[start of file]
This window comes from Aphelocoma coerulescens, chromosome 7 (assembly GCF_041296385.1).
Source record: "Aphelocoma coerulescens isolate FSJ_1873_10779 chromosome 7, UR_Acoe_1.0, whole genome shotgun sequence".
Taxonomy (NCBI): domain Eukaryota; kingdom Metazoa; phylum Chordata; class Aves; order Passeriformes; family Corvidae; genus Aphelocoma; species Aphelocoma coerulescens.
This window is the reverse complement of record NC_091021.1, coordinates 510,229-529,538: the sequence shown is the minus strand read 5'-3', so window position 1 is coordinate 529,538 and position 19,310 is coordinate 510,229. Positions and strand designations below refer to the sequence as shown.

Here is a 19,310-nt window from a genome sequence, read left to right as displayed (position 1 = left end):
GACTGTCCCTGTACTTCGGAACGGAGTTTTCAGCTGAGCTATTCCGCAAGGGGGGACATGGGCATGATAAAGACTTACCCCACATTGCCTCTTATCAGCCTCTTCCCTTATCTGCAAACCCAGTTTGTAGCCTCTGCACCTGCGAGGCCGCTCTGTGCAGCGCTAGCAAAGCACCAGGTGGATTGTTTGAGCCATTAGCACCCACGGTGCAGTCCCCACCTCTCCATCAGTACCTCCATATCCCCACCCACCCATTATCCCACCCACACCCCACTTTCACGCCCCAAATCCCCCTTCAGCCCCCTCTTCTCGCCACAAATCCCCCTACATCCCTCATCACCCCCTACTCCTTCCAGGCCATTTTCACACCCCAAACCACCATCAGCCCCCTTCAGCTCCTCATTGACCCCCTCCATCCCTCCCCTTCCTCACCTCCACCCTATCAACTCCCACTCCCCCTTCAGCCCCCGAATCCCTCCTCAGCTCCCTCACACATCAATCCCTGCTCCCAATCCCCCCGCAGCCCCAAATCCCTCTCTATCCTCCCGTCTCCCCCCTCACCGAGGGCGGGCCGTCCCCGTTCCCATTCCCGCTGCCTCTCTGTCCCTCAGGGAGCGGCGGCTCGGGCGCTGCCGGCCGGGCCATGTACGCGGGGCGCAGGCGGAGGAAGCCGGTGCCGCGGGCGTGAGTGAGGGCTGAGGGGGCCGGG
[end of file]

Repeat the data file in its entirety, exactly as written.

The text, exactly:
This window comes from Aphelocoma coerulescens, chromosome 7 (assembly GCF_041296385.1).
Source record: "Aphelocoma coerulescens isolate FSJ_1873_10779 chromosome 7, UR_Acoe_1.0, whole genome shotgun sequence".
Taxonomy (NCBI): domain Eukaryota; kingdom Metazoa; phylum Chordata; class Aves; order Passeriformes; family Corvidae; genus Aphelocoma; species Aphelocoma coerulescens.
This window is the reverse complement of record NC_091021.1, coordinates 510,229-529,538: the sequence shown is the minus strand read 5'-3', so window position 1 is coordinate 529,538 and position 19,310 is coordinate 510,229. Positions and strand designations below refer to the sequence as shown.

Here is a 19,310-nt window from a genome sequence, read left to right as displayed (position 1 = left end):
GACTGTCCCTGTACTTCGGAACGGAGTTTTCAGCTGAGCTATTCCGCAAGGGGGGACATGGGCATGATAAAGACTTACCCCACATTGCCTCTTATCAGCCTCTTCCCTTATCTGCAAACCCAGTTTGTAGCCTCTGCACCTGCGAGGCCGCTCTGTGCAGCGCTAGCAAAGCACCAGGTGGATTGTTTGAGCCATTAGCACCCACGGTGCAGTCCCCACCTCTCCATCAGTACCTCCATATCCCCACCCACCCATTATCCCACCCACACCCCACTTTCACGCCCCAAATCCCCCTTCAGCCCCCTCTTCTCGCCACAAATCCCCCTACATCCCTCATCACCCCCTACTCCTTCCAGGCCATTTTCACACCCCAAACCACCATCAGCCCCCTTCAGCTCCTCATTGACCCCCTCCATCCCTCCCCTTCCTCACCTCCACCCTATCAACTCCCACTCCCCCTTCAGCCCCCGAATCCCTCCTCAGCTCCCTCACACATCAATCCCTGCTCCCAATCCCCCCGCAGCCCCAAATCCCTCTCTATCCTCCCGTCTCCCCCCTCACCGAGGGCGGGCCGTCCCCGTTCCCATTCCCGCTGCCTCTCTGTCCCTCAGGGAGCGGCGGCTCGGGCGCTGCCGGCCGGGCCATGTACGCGGGGCGCAGGCGGAGGAAGCCGGTGCCGCGGGCGTGAGTGAGGGCTGAGGGGGCCGGG